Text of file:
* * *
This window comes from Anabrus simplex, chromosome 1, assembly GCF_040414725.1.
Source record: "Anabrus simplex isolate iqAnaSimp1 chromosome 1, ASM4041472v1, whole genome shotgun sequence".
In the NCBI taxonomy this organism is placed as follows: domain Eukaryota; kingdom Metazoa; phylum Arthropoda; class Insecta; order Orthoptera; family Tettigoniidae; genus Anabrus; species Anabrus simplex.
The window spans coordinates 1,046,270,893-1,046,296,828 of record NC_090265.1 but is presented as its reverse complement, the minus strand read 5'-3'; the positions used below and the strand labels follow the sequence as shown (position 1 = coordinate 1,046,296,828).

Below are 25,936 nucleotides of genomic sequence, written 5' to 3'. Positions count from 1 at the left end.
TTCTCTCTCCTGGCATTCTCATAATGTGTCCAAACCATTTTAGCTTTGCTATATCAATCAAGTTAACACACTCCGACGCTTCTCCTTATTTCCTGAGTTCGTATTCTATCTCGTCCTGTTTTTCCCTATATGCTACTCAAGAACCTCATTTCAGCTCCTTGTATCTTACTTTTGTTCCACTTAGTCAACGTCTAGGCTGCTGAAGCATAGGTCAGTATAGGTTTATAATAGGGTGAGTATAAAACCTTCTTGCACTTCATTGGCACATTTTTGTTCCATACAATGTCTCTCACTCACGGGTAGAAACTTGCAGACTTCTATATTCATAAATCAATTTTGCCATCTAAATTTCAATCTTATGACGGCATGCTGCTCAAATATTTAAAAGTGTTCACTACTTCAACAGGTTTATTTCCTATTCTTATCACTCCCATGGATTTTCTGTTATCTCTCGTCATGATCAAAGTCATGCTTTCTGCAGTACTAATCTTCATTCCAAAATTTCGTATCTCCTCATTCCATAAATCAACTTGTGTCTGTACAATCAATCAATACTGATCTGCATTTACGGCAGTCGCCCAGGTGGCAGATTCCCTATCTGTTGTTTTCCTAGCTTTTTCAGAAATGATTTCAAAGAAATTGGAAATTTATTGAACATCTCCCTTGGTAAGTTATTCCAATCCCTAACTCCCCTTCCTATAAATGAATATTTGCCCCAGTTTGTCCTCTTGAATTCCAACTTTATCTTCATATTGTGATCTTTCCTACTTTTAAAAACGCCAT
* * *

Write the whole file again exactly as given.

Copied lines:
This window comes from Anabrus simplex, chromosome 1, assembly GCF_040414725.1.
Source record: "Anabrus simplex isolate iqAnaSimp1 chromosome 1, ASM4041472v1, whole genome shotgun sequence".
In the NCBI taxonomy this organism is placed as follows: domain Eukaryota; kingdom Metazoa; phylum Arthropoda; class Insecta; order Orthoptera; family Tettigoniidae; genus Anabrus; species Anabrus simplex.
The window spans coordinates 1,046,270,893-1,046,296,828 of record NC_090265.1 but is presented as its reverse complement, the minus strand read 5'-3'; the positions used below and the strand labels follow the sequence as shown (position 1 = coordinate 1,046,296,828).

Below are 25,936 nucleotides of genomic sequence, written 5' to 3'. Positions count from 1 at the left end.
TTCTCTCTCCTGGCATTCTCATAATGTGTCCAAACCATTTTAGCTTTGCTATATCAATCAAGTTAACACACTCCGACGCTTCTCCTTATTTCCTGAGTTCGTATTCTATCTCGTCCTGTTTTTCCCTATATGCTACTCAAGAACCTCATTTCAGCTCCTTGTATCTTACTTTTGTTCCACTTAGTCAACGTCTAGGCTGCTGAAGCATAGGTCAGTATAGGTTTATAATAGGGTGAGTATAAAACCTTCTTGCACTTCATTGGCACATTTTTGTTCCATACAATGTCTCTCACTCACGGGTAGAAACTTGCAGACTTCTATATTCATAAATCAATTTTGCCATCTAAATTTCAATCTTATGACGGCATGCTGCTCAAATATTTAAAAGTGTTCACTACTTCAACAGGTTTATTTCCTATTCTTATCACTCCCATGGATTTTCTGTTATCTCTCGTCATGATCAAAGTCATGCTTTCTGCAGTACTAATCTTCATTCCAAAATTTCGTATCTCCTCATTCCATAAATCAACTTGTGTCTGTACAATCAATCAATACTGATCTGCATTTACGGCAGTCGCCCAGGTGGCAGATTCCCTATCTGTTGTTTTCCTAGCTTTTTCAGAAATGATTTCAAAGAAATTGGAAATTTATTGAACATCTCCCTTGGTAAGTTATTCCAATCCCTAACTCCCCTTCCTATAAATGAATATTTGCCCCAGTTTGTCCTCTTGAATTCCAACTTTATCTTCATATTGTGATCTTTCCTACTTTTAAAAACGCCAT